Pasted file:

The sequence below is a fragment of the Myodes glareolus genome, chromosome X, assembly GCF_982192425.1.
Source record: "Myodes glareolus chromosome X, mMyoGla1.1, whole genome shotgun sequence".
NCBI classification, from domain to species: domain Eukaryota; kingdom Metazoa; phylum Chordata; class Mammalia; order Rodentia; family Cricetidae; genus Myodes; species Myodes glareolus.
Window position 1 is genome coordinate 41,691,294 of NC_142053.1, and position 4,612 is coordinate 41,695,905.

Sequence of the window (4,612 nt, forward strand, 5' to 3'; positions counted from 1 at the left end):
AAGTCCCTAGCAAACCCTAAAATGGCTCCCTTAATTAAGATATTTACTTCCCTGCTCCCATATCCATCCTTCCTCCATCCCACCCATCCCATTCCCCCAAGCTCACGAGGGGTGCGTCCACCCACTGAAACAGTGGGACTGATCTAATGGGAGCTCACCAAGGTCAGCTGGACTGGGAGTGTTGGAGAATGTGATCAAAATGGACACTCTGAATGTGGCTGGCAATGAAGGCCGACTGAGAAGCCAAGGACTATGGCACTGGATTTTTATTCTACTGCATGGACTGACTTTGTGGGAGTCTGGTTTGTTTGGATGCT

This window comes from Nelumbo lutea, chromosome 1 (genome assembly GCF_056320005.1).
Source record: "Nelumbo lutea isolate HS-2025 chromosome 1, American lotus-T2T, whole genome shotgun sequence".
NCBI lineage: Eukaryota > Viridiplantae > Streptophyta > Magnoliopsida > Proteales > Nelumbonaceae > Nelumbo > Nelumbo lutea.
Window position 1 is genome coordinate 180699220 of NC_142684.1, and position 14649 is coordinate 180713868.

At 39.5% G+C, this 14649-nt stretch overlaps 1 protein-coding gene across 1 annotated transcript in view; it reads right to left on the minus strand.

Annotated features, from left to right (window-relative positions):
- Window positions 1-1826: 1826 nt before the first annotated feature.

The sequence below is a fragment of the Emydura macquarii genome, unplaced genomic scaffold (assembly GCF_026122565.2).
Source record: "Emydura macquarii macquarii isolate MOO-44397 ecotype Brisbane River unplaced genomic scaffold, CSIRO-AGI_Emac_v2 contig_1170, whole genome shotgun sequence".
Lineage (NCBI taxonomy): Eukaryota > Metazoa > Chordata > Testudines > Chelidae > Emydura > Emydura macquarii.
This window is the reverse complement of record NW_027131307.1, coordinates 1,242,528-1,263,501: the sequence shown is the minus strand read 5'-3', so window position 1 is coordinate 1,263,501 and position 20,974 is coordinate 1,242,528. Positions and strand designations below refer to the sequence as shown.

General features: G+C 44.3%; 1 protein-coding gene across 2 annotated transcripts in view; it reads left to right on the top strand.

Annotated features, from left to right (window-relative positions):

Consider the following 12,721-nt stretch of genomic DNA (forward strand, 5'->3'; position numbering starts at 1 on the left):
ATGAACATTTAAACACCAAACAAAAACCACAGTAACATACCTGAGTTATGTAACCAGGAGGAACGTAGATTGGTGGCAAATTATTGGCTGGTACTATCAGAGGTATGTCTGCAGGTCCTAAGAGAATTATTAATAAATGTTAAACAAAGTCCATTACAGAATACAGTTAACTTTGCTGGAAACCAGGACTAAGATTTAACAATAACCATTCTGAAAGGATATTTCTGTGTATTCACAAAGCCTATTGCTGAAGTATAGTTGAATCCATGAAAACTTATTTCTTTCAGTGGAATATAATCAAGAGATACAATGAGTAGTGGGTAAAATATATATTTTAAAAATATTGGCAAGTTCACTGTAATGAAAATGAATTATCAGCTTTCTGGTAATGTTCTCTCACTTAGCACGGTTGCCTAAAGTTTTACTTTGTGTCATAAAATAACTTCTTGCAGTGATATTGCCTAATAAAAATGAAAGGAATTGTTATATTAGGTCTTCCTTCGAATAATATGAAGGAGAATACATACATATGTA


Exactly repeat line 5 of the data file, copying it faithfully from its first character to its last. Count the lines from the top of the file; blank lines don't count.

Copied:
Sequence of the window (4,612 nt, forward strand, 5' to 3'; positions counted from 1 at the left end):